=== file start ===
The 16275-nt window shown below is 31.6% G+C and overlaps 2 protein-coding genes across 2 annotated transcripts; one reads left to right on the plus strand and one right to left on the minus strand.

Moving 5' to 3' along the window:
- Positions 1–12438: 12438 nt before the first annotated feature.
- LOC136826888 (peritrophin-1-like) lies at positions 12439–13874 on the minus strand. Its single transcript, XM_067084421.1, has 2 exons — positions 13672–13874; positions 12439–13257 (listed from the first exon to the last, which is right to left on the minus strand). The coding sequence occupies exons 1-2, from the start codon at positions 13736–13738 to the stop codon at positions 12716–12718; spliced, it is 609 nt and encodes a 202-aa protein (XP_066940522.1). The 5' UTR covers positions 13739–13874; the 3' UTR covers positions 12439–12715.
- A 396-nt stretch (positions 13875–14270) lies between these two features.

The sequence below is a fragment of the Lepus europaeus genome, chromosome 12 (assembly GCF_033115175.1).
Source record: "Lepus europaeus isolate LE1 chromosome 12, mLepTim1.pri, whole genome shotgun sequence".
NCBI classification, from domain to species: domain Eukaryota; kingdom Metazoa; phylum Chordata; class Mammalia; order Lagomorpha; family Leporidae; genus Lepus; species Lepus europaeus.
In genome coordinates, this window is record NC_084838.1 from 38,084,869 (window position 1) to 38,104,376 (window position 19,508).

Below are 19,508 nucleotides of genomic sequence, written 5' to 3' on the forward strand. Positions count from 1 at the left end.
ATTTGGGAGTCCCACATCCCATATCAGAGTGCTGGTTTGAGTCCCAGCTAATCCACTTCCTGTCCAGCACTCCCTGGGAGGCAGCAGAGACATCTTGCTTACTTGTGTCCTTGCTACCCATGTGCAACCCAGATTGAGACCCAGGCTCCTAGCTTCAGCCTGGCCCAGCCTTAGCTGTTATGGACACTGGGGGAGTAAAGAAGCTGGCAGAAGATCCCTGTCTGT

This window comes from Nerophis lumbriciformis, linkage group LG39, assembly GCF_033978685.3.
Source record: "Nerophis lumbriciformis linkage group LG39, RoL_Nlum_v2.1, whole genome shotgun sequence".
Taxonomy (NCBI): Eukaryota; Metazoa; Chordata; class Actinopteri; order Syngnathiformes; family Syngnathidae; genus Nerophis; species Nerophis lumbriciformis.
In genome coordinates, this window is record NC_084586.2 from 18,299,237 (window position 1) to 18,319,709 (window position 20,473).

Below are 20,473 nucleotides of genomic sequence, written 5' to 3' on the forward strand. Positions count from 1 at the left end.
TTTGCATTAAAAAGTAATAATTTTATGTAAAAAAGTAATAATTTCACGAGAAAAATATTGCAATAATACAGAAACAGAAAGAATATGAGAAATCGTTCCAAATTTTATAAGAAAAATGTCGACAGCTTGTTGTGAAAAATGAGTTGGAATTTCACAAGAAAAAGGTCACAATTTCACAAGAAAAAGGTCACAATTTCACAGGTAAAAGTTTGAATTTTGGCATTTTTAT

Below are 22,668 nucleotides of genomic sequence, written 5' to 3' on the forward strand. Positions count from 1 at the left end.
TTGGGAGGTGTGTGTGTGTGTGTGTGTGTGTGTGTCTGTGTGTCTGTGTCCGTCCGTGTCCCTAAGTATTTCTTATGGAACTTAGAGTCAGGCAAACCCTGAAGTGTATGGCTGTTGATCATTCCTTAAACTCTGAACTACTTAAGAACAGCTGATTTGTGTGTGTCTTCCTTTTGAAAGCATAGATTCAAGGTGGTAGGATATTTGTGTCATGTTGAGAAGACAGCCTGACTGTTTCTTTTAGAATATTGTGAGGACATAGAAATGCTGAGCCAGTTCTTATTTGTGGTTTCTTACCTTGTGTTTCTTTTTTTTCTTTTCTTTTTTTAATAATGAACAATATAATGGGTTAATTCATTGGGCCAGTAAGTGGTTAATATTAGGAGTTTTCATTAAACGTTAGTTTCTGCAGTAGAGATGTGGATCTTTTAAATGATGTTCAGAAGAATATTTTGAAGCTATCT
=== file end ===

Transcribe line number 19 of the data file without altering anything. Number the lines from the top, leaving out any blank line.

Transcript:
TTGGGAGGTGTGTGTGTGTGTGTGTGTGTGTGTGTCTGTGTGTCTGTGTCCGTCCGTGTCCCTAAGTATTTCTTATGGAACTTAGAGTCAGGCAAACCCTGAAGTGTATGGCTGTTGATCATTCCTTAAACTCTGAACTACTTAAGAACAGCTGATTTGTGTGTGTCTTCCTTTTGAAAGCATAGATTCAAGGTGGTAGGATATTTGTGTCATGTTGAGAAGACAGCCTGACTGTTTCTTTTAGAATATTGTGAGGACATAGAAATGCTGAGCCAGTTCTTATTTGTGGTTTCTTACCTTGTGTTTCTTTTTTTTCTTTTCTTTTTTTAATAATGAACAATATAATGGGTTAATTCATTGGGCCAGTAAGTGGTTAATATTAGGAGTTTTCATTAAACGTTAGTTTCTGCAGTAGAGATGTGGATCTTTTAAATGATGTTCAGAAGAATATTTTGAAGCTATCT